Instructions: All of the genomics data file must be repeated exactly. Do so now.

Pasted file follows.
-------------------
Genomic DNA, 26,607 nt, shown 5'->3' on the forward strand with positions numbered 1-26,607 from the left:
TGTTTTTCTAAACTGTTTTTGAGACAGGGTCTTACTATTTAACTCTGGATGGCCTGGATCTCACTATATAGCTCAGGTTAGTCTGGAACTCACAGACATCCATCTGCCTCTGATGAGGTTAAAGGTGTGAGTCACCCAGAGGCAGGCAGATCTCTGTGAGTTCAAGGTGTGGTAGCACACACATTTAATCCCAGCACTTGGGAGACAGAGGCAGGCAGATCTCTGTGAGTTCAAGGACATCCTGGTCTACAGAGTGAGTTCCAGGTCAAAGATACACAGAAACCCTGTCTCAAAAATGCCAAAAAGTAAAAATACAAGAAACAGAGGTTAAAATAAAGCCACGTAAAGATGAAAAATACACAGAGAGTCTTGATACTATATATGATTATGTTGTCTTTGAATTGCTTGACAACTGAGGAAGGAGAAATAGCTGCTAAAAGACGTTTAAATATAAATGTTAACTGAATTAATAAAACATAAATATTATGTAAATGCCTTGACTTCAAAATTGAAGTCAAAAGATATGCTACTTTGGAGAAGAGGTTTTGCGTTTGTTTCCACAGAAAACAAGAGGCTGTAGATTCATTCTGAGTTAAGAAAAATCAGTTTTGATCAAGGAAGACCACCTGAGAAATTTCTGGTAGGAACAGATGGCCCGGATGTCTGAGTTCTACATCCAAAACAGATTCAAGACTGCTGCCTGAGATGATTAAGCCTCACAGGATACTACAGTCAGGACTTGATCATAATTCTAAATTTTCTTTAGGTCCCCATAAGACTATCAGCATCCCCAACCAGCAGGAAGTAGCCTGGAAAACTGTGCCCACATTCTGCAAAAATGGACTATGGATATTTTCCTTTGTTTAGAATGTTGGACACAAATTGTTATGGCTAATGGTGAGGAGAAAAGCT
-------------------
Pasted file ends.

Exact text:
Genomic DNA, 26,607 nt, shown 5'->3' on the forward strand with positions numbered 1-26,607 from the left:
TGTTTTTCTAAACTGTTTTTGAGACAGGGTCTTACTATTTAACTCTGGATGGCCTGGATCTCACTATATAGCTCAGGTTAGTCTGGAACTCACAGACATCCATCTGCCTCTGATGAGGTTAAAGGTGTGAGTCACCCAGAGGCAGGCAGATCTCTGTGAGTTCAAGGTGTGGTAGCACACACATTTAATCCCAGCACTTGGGAGACAGAGGCAGGCAGATCTCTGTGAGTTCAAGGACATCCTGGTCTACAGAGTGAGTTCCAGGTCAAAGATACACAGAAACCCTGTCTCAAAAATGCCAAAAAGTAAAAATACAAGAAACAGAGGTTAAAATAAAGCCACGTAAAGATGAAAAATACACAGAGAGTCTTGATACTATATATGATTATGTTGTCTTTGAATTGCTTGACAACTGAGGAAGGAGAAATAGCTGCTAAAAGACGTTTAAATATAAATGTTAACTGAATTAATAAAACATAAATATTATGTAAATGCCTTGACTTCAAAATTGAAGTCAAAAGATATGCTACTTTGGAGAAGAGGTTTTGCGTTTGTTTCCACAGAAAACAAGAGGCTGTAGATTCATTCTGAGTTAAGAAAAATCAGTTTTGATCAAGGAAGACCACCTGAGAAATTTCTGGTAGGAACAGATGGCCCGGATGTCTGAGTTCTACATCCAAAACAGATTCAAGACTGCTGCCTGAGATGATTAAGCCTCACAGGATACTACAGTCAGGACTTGATCATAATTCTAAATTTTCTTTAGGTCCCCATAAGACTATCAGCATCCCCAACCAGCAGGAAGTAGCCTGGAAAACTGTGCCCACATTCTGCAAAAATGGACTATGGATATTTTCCTTTGTTTAGAATGTTGGACACAAATTGTTATGGCTAATGGTGAGGAGAAAAGCT